Dr. Shukla explains if it is common when women with atrial fibrillation experience no symptoms.
Any patient with atrial fibrillation can have what we call symptomatic atrial fibrillation or asymptomatic atrial fibrillation where they do not feel episodes. It’s actually a crossover. So all patients with symptomatic episodes will have periods where they feel no symptoms at all.
The thought process behind that is that sometimes if the heart rate does not go fast enough, somebody may not perceive the symptoms, but very commonly you can have asymptomatic atrial fibrillation, and I actually feel that that is probably worse than having symptomatic atrial fibrillation.
Even though the symptoms can be very debilitating, at least it alerts a patient to seek medical attention so the right steps can be implemented to try and prevent a bad outcome from happening from the atrial fibrillation.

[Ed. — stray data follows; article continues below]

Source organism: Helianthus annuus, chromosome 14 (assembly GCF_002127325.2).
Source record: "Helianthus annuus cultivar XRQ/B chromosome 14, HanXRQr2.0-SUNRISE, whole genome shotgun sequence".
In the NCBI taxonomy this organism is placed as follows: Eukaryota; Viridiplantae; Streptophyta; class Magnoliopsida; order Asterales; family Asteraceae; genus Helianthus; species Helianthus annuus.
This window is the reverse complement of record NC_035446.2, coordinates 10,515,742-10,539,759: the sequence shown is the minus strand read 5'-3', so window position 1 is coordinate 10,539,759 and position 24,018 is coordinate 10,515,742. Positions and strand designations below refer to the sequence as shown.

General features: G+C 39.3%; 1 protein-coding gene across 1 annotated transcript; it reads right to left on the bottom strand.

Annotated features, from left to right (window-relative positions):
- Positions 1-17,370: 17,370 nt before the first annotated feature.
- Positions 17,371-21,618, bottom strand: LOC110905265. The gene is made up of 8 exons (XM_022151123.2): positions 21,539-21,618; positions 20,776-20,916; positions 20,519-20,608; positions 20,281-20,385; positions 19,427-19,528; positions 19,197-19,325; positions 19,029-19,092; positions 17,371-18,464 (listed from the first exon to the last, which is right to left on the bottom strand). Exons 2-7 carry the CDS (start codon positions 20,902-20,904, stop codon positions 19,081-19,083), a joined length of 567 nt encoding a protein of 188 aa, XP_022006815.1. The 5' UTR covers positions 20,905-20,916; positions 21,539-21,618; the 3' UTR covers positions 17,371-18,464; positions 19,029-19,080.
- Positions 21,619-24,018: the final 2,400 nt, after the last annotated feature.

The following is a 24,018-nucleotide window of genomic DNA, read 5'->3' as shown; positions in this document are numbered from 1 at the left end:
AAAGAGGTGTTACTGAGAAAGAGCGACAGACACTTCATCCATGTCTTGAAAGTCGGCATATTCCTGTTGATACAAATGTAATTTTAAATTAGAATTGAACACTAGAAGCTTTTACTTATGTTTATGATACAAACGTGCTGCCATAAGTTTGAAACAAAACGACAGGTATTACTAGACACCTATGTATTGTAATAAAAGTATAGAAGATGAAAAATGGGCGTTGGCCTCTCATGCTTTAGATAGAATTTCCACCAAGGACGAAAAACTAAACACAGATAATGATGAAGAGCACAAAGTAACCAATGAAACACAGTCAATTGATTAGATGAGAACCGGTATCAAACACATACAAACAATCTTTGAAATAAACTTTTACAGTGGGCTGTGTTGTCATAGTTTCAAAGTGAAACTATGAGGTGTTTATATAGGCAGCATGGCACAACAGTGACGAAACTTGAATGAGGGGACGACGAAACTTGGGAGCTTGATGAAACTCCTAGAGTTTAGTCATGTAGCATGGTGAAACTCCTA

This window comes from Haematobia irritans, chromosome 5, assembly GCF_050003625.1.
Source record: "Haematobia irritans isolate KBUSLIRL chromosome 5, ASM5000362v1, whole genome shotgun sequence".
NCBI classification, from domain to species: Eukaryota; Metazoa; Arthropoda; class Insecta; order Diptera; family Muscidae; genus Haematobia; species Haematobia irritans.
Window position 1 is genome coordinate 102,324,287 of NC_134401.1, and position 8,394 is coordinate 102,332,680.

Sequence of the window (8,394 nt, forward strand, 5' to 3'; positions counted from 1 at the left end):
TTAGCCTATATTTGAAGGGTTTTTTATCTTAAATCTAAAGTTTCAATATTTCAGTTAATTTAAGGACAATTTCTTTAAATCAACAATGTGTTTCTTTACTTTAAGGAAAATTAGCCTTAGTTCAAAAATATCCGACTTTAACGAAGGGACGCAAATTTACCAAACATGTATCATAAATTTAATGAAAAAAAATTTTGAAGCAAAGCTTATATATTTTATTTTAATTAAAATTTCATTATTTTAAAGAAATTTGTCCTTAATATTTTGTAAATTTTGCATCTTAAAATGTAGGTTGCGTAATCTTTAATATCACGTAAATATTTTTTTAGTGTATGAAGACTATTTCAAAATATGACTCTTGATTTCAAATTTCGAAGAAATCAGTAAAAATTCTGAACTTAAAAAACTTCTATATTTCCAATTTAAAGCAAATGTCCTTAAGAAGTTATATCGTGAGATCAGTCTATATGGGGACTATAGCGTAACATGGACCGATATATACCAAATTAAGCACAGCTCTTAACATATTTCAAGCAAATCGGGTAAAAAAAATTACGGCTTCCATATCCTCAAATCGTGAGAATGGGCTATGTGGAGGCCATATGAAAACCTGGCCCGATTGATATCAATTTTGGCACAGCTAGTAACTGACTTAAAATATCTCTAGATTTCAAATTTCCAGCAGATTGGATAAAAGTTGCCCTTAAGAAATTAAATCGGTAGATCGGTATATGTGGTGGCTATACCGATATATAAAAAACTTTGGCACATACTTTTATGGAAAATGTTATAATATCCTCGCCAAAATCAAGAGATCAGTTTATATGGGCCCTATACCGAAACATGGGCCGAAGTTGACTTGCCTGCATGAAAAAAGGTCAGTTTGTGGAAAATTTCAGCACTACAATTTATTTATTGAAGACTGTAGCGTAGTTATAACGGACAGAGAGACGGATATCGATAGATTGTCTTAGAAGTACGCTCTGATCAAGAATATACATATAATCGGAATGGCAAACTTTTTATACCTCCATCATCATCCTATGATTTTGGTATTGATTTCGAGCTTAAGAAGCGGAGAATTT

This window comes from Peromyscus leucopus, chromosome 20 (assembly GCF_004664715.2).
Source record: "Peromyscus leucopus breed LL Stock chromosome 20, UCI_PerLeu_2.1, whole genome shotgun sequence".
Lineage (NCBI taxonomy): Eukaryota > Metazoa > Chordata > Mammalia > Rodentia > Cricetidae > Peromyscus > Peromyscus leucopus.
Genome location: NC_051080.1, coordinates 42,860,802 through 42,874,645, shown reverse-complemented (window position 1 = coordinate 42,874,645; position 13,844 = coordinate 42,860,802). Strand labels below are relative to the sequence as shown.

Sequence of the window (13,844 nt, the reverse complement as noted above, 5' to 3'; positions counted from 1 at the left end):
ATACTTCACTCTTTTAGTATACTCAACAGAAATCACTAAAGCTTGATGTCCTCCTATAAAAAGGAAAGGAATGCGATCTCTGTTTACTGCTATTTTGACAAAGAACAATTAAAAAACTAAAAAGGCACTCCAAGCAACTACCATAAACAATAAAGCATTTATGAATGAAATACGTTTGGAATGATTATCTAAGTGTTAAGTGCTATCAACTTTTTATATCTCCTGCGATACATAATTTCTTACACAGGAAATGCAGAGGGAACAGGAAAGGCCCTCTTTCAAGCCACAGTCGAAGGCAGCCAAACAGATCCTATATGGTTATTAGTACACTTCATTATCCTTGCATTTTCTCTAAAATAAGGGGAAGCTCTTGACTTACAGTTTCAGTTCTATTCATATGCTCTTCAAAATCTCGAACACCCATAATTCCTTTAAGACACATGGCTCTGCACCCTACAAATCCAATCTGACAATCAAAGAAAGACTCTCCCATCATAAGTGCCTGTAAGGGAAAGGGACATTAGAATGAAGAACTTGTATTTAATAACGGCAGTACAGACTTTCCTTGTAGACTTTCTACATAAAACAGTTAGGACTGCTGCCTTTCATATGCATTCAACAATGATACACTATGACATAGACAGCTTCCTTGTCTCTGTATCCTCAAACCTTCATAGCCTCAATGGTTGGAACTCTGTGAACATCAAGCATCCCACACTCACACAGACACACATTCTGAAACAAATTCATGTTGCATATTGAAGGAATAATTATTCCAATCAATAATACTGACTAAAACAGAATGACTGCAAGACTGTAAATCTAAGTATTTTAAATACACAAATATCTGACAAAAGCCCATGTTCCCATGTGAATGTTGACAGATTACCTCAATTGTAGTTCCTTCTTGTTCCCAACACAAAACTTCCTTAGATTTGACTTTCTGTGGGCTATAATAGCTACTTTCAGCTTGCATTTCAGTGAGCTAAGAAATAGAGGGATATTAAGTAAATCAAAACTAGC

Generally, if the patient can’t feel that they’re having atrial fibrillation, medical attention is not sought after, and it can become a catastrophic event or a life-altering event as the first manifestation of the atrial fibrillation.
About Dr. Himanshu H. Shukla, M.D.:
Dr. Himanshu H. Shukla, M.D., specializes in treating heart rhythm disorders and is founder of the Cardiac Arrhythmia Institute (CAI) dedicated to providing heart care customized to the individual. Dr. Shukla is a member of the Heart Rhythm Society, has completed training at Columbia University in New York City, the University of Missouri and the University of Oklahoma. He is recognized for numerous published articles on the treatment of heart rhythm disorders, and by the American Heart Association for Outstanding Research. Dr. Shukla’s community works include raising awareness of heart rhythm disorders, safety and prevention measures through speeches, training and counsel; and contributing external defibrillators to local public schools and other entities.